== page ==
General Charles George Gordon
In 1877, General Gordon (1833 – 1885) was appointed Governor of Sudan, which at that time was a province of Upper Egypt and a British Protectorate. Britain had bought stock [i.e. invested] in the Suez Canal from the Khedive of Egypt in 1875, taking control of the canal away from the French who built it. It was then in the interest of the British government to defend its investment, so they would support the Khedive against his enemies.
In 1882, Mohammed Ahmed (who called himself the ‘Mahdi’ or Messiah) exhorted true believers to rise up in a holy war (jihad) against foreign control of the Sudan. Thousands of them, known as Dervishes, joined his cause and, in 1883, at El Obeid, destroyed 11,000 British and Egyptian soldiers sent to put down the revolt.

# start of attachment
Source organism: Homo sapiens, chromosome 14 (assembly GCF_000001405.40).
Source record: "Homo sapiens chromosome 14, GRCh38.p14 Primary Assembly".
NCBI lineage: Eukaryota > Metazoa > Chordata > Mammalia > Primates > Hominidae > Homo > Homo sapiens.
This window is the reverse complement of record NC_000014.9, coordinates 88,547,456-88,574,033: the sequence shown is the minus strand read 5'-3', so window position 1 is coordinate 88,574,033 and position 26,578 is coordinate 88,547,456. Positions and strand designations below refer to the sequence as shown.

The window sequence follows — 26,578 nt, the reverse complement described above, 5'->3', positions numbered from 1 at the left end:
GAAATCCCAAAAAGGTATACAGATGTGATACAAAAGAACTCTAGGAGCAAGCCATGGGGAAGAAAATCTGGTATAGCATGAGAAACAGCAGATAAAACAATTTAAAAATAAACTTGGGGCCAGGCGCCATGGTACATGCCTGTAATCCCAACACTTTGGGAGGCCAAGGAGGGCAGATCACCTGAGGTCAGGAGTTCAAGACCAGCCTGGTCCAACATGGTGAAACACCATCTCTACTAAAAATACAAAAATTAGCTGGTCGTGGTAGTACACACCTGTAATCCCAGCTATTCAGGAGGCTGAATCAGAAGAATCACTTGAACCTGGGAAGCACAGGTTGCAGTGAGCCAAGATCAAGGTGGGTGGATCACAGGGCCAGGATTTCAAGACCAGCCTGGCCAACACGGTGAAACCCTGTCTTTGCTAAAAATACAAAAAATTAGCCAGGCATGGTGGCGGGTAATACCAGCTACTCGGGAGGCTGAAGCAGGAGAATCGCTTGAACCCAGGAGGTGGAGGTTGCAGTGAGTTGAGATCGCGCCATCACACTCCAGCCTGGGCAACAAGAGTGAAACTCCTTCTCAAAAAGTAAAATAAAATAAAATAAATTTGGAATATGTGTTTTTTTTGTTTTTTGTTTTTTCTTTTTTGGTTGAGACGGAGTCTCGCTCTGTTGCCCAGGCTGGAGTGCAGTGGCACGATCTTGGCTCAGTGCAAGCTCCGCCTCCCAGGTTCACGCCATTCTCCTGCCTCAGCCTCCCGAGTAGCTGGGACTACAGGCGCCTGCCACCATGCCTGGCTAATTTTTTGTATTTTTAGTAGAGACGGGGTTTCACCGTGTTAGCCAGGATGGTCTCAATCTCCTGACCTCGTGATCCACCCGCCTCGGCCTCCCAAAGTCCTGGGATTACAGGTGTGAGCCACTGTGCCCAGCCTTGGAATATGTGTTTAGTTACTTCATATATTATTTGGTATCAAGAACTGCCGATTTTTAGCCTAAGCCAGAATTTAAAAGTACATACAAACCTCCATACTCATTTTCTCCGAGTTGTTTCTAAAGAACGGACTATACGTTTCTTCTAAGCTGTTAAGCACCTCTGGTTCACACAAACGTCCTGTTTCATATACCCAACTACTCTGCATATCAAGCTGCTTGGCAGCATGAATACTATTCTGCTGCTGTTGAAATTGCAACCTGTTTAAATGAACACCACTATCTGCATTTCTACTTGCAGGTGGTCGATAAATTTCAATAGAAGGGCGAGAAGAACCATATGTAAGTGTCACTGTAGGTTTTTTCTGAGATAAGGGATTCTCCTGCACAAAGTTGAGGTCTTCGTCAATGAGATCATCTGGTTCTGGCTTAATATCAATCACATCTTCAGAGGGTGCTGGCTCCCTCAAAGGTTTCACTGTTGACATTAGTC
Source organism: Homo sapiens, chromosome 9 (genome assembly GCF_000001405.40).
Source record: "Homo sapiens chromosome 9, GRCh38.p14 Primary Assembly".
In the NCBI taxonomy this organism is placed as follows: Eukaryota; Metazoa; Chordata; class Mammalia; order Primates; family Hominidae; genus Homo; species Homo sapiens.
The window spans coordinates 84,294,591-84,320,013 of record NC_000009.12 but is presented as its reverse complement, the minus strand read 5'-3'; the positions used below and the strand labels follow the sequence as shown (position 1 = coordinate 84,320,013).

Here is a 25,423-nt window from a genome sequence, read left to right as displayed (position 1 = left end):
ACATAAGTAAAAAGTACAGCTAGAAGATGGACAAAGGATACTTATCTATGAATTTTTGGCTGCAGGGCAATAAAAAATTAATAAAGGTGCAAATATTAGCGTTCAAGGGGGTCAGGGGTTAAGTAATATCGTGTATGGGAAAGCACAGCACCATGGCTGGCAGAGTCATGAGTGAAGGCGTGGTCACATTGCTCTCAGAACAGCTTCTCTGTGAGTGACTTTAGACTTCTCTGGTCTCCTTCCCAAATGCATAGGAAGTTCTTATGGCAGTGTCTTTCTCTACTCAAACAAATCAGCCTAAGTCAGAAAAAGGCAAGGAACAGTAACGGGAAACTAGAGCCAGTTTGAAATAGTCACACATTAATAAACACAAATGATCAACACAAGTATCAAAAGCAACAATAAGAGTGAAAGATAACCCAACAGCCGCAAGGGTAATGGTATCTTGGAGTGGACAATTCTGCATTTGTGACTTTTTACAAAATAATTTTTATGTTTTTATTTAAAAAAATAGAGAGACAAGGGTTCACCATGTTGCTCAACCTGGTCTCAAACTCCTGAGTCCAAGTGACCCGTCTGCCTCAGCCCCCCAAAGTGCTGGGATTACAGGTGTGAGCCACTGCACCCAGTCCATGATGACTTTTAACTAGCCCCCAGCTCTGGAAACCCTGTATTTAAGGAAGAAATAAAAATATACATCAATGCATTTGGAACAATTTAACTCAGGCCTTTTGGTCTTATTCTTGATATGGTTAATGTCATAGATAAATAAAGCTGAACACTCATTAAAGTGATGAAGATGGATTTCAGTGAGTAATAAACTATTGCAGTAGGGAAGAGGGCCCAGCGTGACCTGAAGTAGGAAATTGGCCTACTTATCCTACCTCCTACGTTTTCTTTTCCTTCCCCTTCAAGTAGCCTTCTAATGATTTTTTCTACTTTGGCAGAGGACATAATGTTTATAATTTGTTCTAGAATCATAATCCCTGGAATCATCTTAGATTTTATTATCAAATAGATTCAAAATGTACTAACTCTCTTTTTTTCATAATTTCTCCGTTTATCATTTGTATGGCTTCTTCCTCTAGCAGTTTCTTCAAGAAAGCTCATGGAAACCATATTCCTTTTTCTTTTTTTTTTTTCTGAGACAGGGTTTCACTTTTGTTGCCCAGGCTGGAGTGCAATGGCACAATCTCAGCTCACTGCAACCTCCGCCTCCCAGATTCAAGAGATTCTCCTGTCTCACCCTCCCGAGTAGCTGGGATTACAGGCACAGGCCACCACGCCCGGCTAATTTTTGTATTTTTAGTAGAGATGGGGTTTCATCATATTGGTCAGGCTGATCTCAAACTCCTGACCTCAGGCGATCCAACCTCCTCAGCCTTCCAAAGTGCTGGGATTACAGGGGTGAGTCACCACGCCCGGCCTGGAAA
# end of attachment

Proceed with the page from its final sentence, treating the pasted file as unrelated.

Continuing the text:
Britain decided to withdraw from the Sudan and General Gordon was appointed to supervise the evacuation of the country. He arrived in Khartoum on 18 February 1884 and, in March, sent troops to rescue 800 men from Halfaya, a village to the north of Khartoum, where they had been cut off by the Mahdi’s forces.
The garrison was rescued under heavy fire and returned to Khartoum. Meanwhile, the Mahdi took control of Halfaya and fought off attacks. Gordon’s generals Hassan Pasha and Seid Pasha betrayed him, and they were executed for their treachery.
General Gordon decided to stay in Khartoum and strengthen the defences, sending for reinforcements which never arrived. On 26 January 1885, Faraz Pasha betrayed him and opened the gates of the city to the enemy. The Mahdi took Khartoum and General Gordon was killed. Two days later, British forces arrived to relieve Khartoum.
For further information visit the Egypt and Sudan page.